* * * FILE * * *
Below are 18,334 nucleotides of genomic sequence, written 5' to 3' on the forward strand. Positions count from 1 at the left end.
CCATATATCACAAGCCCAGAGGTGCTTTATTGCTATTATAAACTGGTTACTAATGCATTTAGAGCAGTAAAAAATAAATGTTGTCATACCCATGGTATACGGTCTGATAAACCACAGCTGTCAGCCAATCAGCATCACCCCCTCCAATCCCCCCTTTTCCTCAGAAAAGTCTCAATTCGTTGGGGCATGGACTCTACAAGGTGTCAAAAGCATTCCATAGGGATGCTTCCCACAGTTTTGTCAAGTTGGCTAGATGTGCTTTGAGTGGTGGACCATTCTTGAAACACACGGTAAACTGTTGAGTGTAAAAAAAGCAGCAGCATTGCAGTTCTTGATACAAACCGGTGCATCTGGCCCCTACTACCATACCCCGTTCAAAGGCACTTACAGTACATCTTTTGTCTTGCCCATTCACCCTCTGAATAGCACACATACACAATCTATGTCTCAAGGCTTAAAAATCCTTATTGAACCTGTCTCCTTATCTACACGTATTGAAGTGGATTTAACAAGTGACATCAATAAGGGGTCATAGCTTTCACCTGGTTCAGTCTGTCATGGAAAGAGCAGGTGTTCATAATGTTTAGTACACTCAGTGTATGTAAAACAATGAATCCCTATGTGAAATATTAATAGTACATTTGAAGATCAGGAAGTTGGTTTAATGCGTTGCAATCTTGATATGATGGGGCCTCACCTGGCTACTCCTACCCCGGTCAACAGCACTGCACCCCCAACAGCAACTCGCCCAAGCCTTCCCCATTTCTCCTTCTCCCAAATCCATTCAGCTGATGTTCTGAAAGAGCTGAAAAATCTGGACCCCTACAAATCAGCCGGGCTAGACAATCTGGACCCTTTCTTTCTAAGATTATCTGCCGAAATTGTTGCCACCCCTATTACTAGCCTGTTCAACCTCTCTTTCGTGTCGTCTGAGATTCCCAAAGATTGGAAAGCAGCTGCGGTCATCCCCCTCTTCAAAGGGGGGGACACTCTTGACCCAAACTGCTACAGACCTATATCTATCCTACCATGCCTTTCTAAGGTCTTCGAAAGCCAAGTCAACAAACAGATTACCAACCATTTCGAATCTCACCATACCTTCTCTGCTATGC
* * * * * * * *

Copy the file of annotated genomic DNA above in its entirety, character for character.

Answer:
Below are 18,334 nucleotides of genomic sequence, written 5' to 3' on the forward strand. Positions count from 1 at the left end.
CCATATATCACAAGCCCAGAGGTGCTTTATTGCTATTATAAACTGGTTACTAATGCATTTAGAGCAGTAAAAAATAAATGTTGTCATACCCATGGTATACGGTCTGATAAACCACAGCTGTCAGCCAATCAGCATCACCCCCTCCAATCCCCCCTTTTCCTCAGAAAAGTCTCAATTCGTTGGGGCATGGACTCTACAAGGTGTCAAAAGCATTCCATAGGGATGCTTCCCACAGTTTTGTCAAGTTGGCTAGATGTGCTTTGAGTGGTGGACCATTCTTGAAACACACGGTAAACTGTTGAGTGTAAAAAAAGCAGCAGCATTGCAGTTCTTGATACAAACCGGTGCATCTGGCCCCTACTACCATACCCCGTTCAAAGGCACTTACAGTACATCTTTTGTCTTGCCCATTCACCCTCTGAATAGCACACATACACAATCTATGTCTCAAGGCTTAAAAATCCTTATTGAACCTGTCTCCTTATCTACACGTATTGAAGTGGATTTAACAAGTGACATCAATAAGGGGTCATAGCTTTCACCTGGTTCAGTCTGTCATGGAAAGAGCAGGTGTTCATAATGTTTAGTACACTCAGTGTATGTAAAACAATGAATCCCTATGTGAAATATTAATAGTACATTTGAAGATCAGGAAGTTGGTTTAATGCGTTGCAATCTTGATATGATGGGGCCTCACCTGGCTACTCCTACCCCGGTCAACAGCACTGCACCCCCAACAGCAACTCGCCCAAGCCTTCCCCATTTCTCCTTCTCCCAAATCCATTCAGCTGATGTTCTGAAAGAGCTGAAAAATCTGGACCCCTACAAATCAGCCGGGCTAGACAATCTGGACCCTTTCTTTCTAAGATTATCTGCCGAAATTGTTGCCACCCCTATTACTAGCCTGTTCAACCTCTCTTTCGTGTCGTCTGAGATTCCCAAAGATTGGAAAGCAGCTGCGGTCATCCCCCTCTTCAAAGGGGGGGACACTCTTGACCCAAACTGCTACAGACCTATATCTATCCTACCATGCCTTTCTAAGGTCTTCGAAAGCCAAGTCAACAAACAGATTACCAACCATTTCGAATCTCACCATACCTTCTCTGCTATGC